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Women calling out Morrison’s atrocious record

Margaret Morgan writes in The Big Smoke (9 January 2022) “With voters wanting change, independents are calling out the most ethically-compromised government in living memory.”  

One of the most striking developments in Australian politics over the last quarter of a century has been the decline in support for major political parties. So it’s unsurprising that we are now seeing more independents taking on major parties in lower house seats.  

As the Truth and Integrity Project’s recent report Disgust and Distrust spells out, federal first preference votes for the Liberal-National Coalition and the Labor Party have dropped around 5% since 1996, while those for other parties or independents has grown from 14% to 25% at the last . Independents and minor party representation in both the Senate and the House of Representatives has been growing steadily as a result. 

We are now witnessing a dramatic escalation of independent federal candidates through the movement, candidates motivated by a desire to see change in crucial areas of anti- and

The Voices independents,motivated by a desire to see change in crucial areas like anti-corruption and climate change, are using the model of mobilisation pioneered by Cathy McGowan who in 2013 usurped the Liberal’s Sophie Mirabella in Indi. 

McGowan’s successor in that seat, independent , followed the same strategy and since then, the movement has spread across the country. They are targeting the seats of Liberal “moderates” who, while claiming progressive stances on climate, inevitably vote with the Coalition’s most -obsessed far-right politicians.  

Unsurprisingly,there have been vociferous attempts to discredit the movement, with claims that candidates are cunningly-disguised or ALP supporters. It’s a dangerous line to take, risking alienating the very people who might end up deciding who’ll be our next minority government; not to mention offending the small-l liberal voters frustrated by the Coalition’s inaction on issues that matter to them.  

One reason for the rise in female independents seeking is that women in Australia are simply more concerned about global heating than men. A recent analysis by the  found that while 70 per cent of men are either “very concerned” or “fairly concerned”about climate change, the number is nearly 80 per cent of women.  

That frustration has found a voice among women who are perhaps too politically conservative to support a party like the Greens (or even the ALP), but who realise that there is little point in attempting to sway the party they might have once supported.  

And really, what woman would consider joining the Liberal Party anyway, given the cascade of horrors that the last few years have produced?  

When the was released, said that he was “not surprised” by its contents. If that’s so, why had he done nothing about it? 

His government’s record on women is atrocious. From ’ experiences to the Prime Minister suggesting that the women demonstrating outside Parliament should be appreciative they weren’t shot, the government’s failure to even understand the problem has contributed to the spectacular collapse in female support.  

And even if women do seek Liberal Party preselection in an attempt to force change,the reality is that the best they’ll get is a marginal seat that will suck up all their energies as they attempt to retain at the following election, leaving little time for them to work on policy or reach positions of influence in Parliament.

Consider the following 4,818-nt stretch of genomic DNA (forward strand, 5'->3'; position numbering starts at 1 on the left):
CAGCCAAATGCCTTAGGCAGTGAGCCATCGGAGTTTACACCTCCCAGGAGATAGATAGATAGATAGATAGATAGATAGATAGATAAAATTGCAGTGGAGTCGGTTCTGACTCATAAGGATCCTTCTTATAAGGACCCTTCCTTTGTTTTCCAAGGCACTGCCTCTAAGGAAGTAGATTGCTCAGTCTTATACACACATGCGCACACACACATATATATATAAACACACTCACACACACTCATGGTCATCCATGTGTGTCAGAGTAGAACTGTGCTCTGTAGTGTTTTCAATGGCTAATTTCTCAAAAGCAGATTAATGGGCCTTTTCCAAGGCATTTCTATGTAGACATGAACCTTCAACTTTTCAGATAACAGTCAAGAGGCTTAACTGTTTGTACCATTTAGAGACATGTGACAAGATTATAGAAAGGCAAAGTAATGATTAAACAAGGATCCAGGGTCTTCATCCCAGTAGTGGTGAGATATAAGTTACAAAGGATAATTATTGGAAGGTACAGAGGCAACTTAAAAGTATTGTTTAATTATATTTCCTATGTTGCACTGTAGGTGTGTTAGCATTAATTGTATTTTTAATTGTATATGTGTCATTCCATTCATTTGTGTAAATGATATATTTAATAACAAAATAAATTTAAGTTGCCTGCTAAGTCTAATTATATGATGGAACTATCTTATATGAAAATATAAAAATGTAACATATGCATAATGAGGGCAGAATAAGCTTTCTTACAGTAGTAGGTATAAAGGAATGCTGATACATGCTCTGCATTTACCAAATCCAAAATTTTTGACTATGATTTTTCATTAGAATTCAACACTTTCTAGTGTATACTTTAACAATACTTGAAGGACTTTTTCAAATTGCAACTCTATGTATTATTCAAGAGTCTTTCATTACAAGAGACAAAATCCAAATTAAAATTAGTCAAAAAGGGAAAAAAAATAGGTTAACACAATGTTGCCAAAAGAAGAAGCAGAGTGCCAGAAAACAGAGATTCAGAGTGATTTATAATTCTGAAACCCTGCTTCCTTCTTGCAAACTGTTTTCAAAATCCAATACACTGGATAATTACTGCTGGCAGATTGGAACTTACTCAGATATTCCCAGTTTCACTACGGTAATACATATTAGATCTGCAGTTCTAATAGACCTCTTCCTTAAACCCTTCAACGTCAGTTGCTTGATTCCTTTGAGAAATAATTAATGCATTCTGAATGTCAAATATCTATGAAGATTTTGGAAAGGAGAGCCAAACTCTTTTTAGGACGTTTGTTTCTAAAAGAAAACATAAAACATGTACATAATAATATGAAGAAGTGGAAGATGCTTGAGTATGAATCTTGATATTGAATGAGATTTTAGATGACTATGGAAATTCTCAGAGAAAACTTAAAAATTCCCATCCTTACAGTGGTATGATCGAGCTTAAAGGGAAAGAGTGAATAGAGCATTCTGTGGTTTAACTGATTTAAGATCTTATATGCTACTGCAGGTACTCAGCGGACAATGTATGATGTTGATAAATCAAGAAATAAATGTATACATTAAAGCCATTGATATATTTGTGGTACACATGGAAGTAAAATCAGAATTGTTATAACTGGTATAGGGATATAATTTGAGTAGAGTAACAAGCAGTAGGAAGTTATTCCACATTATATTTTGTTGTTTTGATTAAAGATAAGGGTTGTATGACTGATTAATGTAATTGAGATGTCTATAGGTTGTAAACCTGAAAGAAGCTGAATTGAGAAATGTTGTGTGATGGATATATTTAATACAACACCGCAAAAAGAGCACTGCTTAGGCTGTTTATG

But there’s one other important difference that the are struggling with.It is no coincidence that the movement is called “Voices”.  

They used to call it gossip: the constant communication that women have with each other. We tend to form complex and intimate webs of connection with each other and the has given that a massive boost in both power and immediacy.The women of the Voices have harnessed for their own ends. The vast infrastructural resources needed for organising political campaigns and disseminating information in legacy politics are now far less crucial, with the internet perfectly crafted for grassroots communication. 

Added to this is the growth in female empowerment, with higher levels of education,income and expectation. Women are taking increasingly senior roles in business and academia, yet in the Coalition, their rise is stymied by the pretence that a merit process is in place. In fact, it’s run by a quota system, one that rewards people who look and act like the people who make the decisions: men. 

So it’s a confluence of factors, resulting in an uprising of female political voices.

It has been rightly pointed out that so far, the Voices candidates also lack . They tend to be middle-class, white, educated and centrist. While this is a fair criticism, it’s also important to note exactly which voters they’re wooing: people like them, the core constituency of the affluent Liberal heartland.  

There is no point in pretending that this is an intersectional feminist revolution.But with each woman in a position of power, female political success gets normalised and it gets easier next time. 

Nor is it a green revolution. The candidates are largely pro-business and pro-Capitalism, so are unlikely to subscribe to the belief held by many that the growth model of the global economy is incompatible with long-term environmental stability. 

But it might just result in the defeat of the most scientifically-backwards,ethically-compromised government in our living memory. 

And we might just rejoin the civilised world in trying to control the most pressing existential threat humanity has faced. 

 Margaret Morgan is an Australian author, novelist, screenwriter and political commentator with a background in law and science. Margaret is also part of is part of the Truth and Integrity Project.

The rise of the women – The Big Smoke